Relationships


While traditionally recognized as a service for couples who are experiencing marital difficulties, marriage counseling can also be beneficial for couples ranging from newlyweds to those who’ve been married for decades. Beyond resolving any existing matters, these sessions can help avoid future conflicts by teaching you better communication skills and helping spouses communicate openly and honestly. Read on to learn more about the benefits of having a neutral party with a willing ear. 1. Learn to compromise. Couples can disagree about key issues such as finances, child rearing, intimacy, employment, and other serious decisions that must be made. When partners simply seem to find no middle ground on their own, seeking out a good marriage counselor can be a positive step. As an objective third-party observer with resolution skills, counselors can often help couples come to a resolution. 2. Vent safely. Some couples often have trouble speaking their mind, but those who do so can actually put their partners on the defense when venting—especially in haste. Whether one partner is holding back essential information or their true feelings, having a mediator such as a counselor can often help reluctant partners open up and share their thoughts, emotions, and even their fears, with one another. 3. Prevent skyrocketing problems. When troubles begin to rear their head in a marriage, it’s typically regarded as sound advice to seek some type of couples counseling right away. As experienced mediators, they often help couples get to the source of their issues and find solutions that prevent them from becoming larger ones that could irreparably harm—or end—a once solid relationship. Rather than waiting until your marriage is hanging on by a thread, seek out a professional counselor at the first signs of discord. 4. Learn effective communication. The ability to clearly communicate with one another in a respectful way is one of the most vital aspects of a healthy marriage. Couples need to understand how to both listen to and process information being presented by their partner and to do so without judgment, anger or resentment. Marriage counselors can help couples resolve their conflicts and express their feelings in healthy, productive ways. 5. Prevent divorce. The true cost of divorce reaches far beyond financial concerns. Considering the cost of separating your family, the disagreements that will ensue over assets and lawyer fees, it only seems wise to seek out a couples counselor before giving up hope. Most individuals are surprised to discover just how affordable couples counseling can be, and those who chose to invest are making a solid investment in the future of their relationship. If your budget is tight, most counselors are...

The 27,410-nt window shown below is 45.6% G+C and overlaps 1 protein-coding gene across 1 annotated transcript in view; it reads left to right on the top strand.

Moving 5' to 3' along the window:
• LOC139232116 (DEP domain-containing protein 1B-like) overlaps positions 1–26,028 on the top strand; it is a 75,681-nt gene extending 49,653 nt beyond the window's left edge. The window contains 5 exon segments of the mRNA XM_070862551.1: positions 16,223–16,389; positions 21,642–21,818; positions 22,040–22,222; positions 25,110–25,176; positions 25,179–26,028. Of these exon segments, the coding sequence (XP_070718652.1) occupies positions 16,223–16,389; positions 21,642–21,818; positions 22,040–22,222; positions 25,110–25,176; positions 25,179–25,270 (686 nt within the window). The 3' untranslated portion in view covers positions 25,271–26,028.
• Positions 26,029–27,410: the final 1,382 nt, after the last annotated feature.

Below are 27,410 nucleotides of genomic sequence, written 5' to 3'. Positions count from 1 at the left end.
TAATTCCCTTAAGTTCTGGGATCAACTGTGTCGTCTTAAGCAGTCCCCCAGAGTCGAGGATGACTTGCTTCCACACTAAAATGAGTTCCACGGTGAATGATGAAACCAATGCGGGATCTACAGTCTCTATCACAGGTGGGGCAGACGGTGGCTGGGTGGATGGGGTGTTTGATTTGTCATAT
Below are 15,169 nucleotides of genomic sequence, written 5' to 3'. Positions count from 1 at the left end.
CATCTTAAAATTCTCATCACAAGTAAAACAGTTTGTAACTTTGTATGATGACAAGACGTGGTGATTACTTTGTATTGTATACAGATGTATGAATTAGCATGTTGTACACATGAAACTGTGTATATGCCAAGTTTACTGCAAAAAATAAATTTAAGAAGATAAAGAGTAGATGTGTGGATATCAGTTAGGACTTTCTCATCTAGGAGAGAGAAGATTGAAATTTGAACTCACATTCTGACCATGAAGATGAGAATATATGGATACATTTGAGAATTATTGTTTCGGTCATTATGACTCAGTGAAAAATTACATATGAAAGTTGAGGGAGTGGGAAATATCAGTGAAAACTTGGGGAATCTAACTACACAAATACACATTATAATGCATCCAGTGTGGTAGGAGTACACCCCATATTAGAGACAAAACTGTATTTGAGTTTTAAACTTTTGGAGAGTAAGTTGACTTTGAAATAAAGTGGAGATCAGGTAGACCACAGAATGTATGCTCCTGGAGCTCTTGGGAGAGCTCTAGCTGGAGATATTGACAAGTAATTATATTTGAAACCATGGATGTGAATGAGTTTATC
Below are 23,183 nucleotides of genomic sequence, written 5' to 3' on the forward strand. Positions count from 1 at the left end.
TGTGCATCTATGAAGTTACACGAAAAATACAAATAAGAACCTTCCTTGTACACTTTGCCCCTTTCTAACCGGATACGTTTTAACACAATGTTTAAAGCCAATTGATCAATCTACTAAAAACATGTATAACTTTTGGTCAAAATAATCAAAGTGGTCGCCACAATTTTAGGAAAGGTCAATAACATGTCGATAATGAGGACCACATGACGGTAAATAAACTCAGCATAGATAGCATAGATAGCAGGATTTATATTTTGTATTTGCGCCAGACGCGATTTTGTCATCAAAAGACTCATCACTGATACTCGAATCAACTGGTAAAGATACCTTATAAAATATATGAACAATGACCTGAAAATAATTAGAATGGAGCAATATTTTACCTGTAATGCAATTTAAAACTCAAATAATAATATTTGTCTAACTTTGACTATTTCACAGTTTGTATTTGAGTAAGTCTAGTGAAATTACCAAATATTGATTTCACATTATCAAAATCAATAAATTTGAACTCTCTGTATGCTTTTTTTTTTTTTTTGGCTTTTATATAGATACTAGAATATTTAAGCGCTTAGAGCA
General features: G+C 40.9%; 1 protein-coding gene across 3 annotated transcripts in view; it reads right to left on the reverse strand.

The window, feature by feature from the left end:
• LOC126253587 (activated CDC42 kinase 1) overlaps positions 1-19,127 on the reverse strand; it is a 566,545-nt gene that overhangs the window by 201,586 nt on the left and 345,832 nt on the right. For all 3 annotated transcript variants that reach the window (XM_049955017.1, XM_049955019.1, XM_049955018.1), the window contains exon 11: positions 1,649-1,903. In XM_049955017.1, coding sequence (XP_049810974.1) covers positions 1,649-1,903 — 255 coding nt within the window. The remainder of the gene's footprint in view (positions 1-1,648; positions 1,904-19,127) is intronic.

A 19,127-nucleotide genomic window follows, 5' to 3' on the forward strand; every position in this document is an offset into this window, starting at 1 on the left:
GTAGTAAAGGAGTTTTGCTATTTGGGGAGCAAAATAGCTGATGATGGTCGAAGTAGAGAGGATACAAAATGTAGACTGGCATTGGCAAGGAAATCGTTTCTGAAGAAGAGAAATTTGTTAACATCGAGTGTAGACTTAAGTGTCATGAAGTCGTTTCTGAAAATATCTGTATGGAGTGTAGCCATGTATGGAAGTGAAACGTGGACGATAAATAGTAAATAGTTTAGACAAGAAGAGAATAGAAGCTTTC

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While marriage counseling is helpful for people who are facing trouble in their marriage, it can also be beneficial for couples who want a healthy way to stay on track and prevent certain problems before they begin. Some people simply don’t have the skills needed to work through marriage problems on their own, or they want help maintaining their good relationship. Here are a few reasons why marriage counseling may be helpful for you and your significant other. 1. Learn how to be assertive. In a marriage, it’s important to be able to speak openly about your problems without worrying that you’ll hurt the other person. This isn’t an excuse to be cruel, but instead, it is a way to get across your point even if it’s difficult for your spouse to hear. Your marriage counselor will help you both find a way to get what you need and want without making demands or sparking a conflict. 2. Resolve Conflicts Healthily. A marriage counselor will teach you and your spouse how to communicate clearly and openly so that you can understand one another. Not only will you learn how to speak in a way that your spouse understands, but you’ll also learn how to listen to what your spouse has to say in return. You’ll both learn how to process what the other one is saying in order to avoid miscommunication and confusion. This will also help you both communicate your needs to one another in a clear way so as to avoid any anger or resentment. 3. Work toward overcoming issues. If you and your spouse seem to hit the same wall over and over again, your marriage counselor can help you move on from an unresolved problem. Even if you haven’t had luck working through the problem in the past, you may find that it’s easier to express your concerns and needs with the guidance of a professional. This process also may make it clear to you that your spouse is unwilling to do the work it will take to heal your marriage – in this case, you’ll have the information you need to decide whether or not you want to move forward with your relationship. 4. Discover your significant other. A huge part of being in a healthy relationship is understanding your spouse and both their desires and needs. At the same time, you’ll learn so much more about yourself and what your own needs are. Both of you will discover whether or not those needs are able to be met within your marriage; if they are, you’ll learn the tools and skills you need to meet...